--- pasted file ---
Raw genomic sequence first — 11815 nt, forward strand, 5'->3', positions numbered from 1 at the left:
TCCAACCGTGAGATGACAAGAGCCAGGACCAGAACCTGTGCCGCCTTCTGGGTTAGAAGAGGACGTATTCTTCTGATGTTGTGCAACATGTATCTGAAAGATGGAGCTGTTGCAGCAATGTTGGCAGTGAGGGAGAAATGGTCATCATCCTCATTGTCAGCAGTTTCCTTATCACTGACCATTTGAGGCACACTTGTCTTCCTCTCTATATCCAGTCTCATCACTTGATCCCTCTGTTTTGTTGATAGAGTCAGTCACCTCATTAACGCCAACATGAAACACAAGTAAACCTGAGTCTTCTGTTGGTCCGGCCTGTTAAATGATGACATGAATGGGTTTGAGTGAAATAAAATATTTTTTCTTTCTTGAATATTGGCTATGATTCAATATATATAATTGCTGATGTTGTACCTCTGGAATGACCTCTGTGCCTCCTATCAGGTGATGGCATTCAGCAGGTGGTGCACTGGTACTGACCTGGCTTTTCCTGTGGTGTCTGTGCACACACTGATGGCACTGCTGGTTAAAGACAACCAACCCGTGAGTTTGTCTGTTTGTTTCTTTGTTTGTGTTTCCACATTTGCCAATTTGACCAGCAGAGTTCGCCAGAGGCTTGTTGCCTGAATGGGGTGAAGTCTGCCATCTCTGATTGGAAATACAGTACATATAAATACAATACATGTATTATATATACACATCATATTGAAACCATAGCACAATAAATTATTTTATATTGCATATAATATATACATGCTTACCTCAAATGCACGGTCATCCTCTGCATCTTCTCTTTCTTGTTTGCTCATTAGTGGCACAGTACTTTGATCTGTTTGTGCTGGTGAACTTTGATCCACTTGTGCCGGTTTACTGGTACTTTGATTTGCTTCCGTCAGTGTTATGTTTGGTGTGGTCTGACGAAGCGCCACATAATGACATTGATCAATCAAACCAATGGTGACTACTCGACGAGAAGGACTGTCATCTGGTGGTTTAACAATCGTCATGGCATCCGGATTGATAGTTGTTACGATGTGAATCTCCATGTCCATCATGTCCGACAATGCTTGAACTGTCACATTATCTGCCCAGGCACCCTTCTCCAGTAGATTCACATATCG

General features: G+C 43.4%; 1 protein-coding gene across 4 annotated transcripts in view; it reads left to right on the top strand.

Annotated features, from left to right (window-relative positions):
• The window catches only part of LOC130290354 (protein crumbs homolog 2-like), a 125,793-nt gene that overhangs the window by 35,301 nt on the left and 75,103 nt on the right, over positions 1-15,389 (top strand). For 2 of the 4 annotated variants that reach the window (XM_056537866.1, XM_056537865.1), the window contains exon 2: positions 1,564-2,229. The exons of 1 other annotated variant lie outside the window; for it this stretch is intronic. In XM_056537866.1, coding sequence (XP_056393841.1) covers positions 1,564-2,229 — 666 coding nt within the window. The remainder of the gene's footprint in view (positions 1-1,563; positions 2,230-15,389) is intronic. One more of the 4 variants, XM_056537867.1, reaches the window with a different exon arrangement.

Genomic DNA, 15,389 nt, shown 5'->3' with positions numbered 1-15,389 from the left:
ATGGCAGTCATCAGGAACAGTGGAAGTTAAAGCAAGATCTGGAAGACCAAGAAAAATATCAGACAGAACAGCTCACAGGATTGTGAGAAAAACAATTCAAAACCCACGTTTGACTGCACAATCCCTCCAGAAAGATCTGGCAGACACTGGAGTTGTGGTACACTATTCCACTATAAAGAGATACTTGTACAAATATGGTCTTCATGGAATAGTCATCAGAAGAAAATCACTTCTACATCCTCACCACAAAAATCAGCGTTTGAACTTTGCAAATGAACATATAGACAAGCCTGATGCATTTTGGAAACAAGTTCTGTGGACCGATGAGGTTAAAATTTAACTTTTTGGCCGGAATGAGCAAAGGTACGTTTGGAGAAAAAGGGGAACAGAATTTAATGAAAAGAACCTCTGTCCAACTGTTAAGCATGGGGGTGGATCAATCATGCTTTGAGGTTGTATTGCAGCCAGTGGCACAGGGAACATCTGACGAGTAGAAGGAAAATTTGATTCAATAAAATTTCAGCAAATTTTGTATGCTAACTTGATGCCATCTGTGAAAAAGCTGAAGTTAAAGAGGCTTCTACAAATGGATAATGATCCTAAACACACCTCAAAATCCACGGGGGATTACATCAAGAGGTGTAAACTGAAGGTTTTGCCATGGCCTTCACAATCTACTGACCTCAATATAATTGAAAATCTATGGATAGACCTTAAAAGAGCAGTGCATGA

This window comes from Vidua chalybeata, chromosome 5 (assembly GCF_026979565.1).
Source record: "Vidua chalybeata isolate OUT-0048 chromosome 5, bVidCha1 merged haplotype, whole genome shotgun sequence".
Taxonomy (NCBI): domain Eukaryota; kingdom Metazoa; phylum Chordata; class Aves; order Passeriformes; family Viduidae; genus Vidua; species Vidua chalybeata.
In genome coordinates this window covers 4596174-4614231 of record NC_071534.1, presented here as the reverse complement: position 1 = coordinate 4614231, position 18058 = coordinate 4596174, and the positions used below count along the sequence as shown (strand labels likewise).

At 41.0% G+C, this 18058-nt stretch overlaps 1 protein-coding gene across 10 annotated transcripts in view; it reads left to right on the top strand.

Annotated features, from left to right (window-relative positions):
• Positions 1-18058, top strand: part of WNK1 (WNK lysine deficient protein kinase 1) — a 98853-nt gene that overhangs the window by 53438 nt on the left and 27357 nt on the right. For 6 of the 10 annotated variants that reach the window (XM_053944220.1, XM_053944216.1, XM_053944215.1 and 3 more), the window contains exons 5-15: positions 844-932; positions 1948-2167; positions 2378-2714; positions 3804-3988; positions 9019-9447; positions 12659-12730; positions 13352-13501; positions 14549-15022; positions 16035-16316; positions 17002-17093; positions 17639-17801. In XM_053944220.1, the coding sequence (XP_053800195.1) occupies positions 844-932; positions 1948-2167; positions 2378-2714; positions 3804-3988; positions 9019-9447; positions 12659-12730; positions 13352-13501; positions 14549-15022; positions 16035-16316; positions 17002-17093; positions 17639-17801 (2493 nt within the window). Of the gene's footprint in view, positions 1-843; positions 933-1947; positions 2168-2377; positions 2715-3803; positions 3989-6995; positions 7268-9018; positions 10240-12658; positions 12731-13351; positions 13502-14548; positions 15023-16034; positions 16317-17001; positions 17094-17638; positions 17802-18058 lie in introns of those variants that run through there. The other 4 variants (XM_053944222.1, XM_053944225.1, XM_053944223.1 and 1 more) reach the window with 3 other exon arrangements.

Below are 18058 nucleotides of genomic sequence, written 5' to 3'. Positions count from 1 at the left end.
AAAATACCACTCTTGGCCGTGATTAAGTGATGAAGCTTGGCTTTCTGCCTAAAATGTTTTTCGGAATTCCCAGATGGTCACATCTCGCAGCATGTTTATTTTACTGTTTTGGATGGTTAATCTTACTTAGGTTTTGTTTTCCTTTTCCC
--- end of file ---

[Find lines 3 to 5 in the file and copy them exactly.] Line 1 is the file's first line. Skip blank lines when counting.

General features: G+C 43.4%; 1 protein-coding gene across 4 annotated transcripts in view; it reads left to right on the top strand.

Annotated features, from left to right (window-relative positions):
• The window catches only part of LOC130290354 (protein crumbs homolog 2-like), a 125,793-nt gene that overhangs the window by 35,301 nt on the left and 75,103 nt on the right, over positions 1-15,389 (top strand). For 2 of the 4 annotated variants that reach the window (XM_056537866.1, XM_056537865.1), the window contains exon 2: positions 1,564-2,229. The exons of 1 other annotated variant lie outside the window; for it this stretch is intronic. In XM_056537866.1, coding sequence (XP_056393841.1) covers positions 1,564-2,229 — 666 coding nt within the window. The remainder of the gene's footprint in view (positions 1-1,563; positions 2,230-15,389) is intronic. One more of the 4 variants, XM_056537867.1, reaches the window with a different exon arrangement.